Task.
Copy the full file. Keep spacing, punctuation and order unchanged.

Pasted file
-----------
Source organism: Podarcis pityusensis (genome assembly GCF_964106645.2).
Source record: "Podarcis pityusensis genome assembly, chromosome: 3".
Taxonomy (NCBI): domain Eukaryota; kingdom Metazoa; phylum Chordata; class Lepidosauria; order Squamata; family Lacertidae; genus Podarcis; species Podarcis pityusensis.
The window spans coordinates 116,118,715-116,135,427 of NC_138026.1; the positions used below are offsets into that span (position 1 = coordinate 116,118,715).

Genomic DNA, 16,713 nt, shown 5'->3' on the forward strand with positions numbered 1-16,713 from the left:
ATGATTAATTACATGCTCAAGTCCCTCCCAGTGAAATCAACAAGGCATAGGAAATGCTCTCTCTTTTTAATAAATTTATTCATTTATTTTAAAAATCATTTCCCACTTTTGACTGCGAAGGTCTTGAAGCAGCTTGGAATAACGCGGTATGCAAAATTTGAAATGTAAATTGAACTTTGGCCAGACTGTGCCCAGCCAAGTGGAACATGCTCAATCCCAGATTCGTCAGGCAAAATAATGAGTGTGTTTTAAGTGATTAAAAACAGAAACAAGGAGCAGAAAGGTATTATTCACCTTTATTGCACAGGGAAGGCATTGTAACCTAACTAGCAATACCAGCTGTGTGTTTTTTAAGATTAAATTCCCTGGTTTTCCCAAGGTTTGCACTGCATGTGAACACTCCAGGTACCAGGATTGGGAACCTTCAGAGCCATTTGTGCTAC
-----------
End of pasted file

Source organism: Podarcis pityusensis (genome assembly GCF_964106645.2).
Source record: "Podarcis pityusensis genome assembly, chromosome: 3".
Taxonomy (NCBI): domain Eukaryota; kingdom Metazoa; phylum Chordata; class Lepidosauria; order Squamata; family Lacertidae; genus Podarcis; species Podarcis pityusensis.
The window spans coordinates 116,118,715-116,135,427 of NC_138026.1; the positions used below are offsets into that span (position 1 = coordinate 116,118,715).

Genomic DNA, 16,713 nt, shown 5'->3' on the forward strand with positions numbered 1-16,713 from the left:
ATGATTAATTACATGCTCAAGTCCCTCCCAGTGAAATCAACAAGGCATAGGAAATGCTCTCTCTTTTTAATAAATTTATTCATTTATTTTAAAAATCATTTCCCACTTTTGACTGCGAAGGTCTTGAAGCAGCTTGGAATAACGCGGTATGCAAAATTTGAAATGTAAATTGAACTTTGGCCAGACTGTGCCCAGCCAAGTGGAACATGCTCAATCCCAGATTCGTCAGGCAAAATAATGAGTGTGTTTTAAGTGATTAAAAACAGAAACAAGGAGCAGAAAGGTATTATTCACCTTTATTGCACAGGGAAGGCATTGTAACCTAACTAGCAATACCAGCTGTGTGTTTTTTAAGATTAAATTCCCTGGTTTTCCCAAGGTTTGCACTGCATGTGAACACTCCAGGTACCAGGATTGGGAACCTTCAGAGCCATTTGTGCTAC